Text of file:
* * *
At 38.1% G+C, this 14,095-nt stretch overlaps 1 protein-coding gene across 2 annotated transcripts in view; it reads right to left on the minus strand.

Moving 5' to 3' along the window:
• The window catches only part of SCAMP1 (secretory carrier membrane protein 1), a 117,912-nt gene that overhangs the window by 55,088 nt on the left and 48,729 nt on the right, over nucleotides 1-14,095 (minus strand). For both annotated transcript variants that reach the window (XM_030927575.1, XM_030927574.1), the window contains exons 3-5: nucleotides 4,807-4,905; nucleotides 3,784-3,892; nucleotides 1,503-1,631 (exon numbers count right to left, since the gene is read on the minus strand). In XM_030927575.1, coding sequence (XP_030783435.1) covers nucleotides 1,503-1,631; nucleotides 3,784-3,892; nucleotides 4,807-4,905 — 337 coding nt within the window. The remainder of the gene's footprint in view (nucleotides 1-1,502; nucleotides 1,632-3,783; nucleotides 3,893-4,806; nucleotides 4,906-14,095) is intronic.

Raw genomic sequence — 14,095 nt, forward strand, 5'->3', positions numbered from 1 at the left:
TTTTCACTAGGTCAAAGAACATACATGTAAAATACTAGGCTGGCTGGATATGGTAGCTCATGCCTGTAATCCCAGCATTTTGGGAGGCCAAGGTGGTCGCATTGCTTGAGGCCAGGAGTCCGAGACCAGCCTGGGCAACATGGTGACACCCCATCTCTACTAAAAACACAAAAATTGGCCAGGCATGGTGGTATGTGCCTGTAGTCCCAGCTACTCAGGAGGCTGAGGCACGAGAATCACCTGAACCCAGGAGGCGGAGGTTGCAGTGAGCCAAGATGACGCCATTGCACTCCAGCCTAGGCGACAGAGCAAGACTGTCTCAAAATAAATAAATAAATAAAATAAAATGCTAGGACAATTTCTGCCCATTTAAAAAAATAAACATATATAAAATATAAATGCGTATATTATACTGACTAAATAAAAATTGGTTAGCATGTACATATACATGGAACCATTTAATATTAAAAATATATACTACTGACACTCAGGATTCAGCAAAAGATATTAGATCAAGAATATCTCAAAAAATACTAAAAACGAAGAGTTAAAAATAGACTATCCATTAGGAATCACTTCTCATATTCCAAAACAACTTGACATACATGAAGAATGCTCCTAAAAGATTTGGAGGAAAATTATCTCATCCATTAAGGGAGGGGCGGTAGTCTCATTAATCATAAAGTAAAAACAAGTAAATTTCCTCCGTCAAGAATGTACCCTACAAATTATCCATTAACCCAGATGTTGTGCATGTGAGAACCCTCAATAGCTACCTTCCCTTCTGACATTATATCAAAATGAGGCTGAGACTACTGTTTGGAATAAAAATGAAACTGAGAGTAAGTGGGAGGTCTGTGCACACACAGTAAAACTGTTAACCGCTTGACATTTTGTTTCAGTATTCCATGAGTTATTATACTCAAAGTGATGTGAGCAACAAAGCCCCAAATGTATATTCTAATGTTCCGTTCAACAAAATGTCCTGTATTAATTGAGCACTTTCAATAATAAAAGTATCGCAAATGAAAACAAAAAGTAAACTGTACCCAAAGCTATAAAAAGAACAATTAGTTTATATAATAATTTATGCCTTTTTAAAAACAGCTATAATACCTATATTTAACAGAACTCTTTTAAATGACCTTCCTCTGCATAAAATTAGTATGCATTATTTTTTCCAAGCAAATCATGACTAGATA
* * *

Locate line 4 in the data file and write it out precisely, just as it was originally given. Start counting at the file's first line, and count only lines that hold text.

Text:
Raw genomic sequence — 14,095 nt, forward strand, 5'->3', positions numbered from 1 at the left: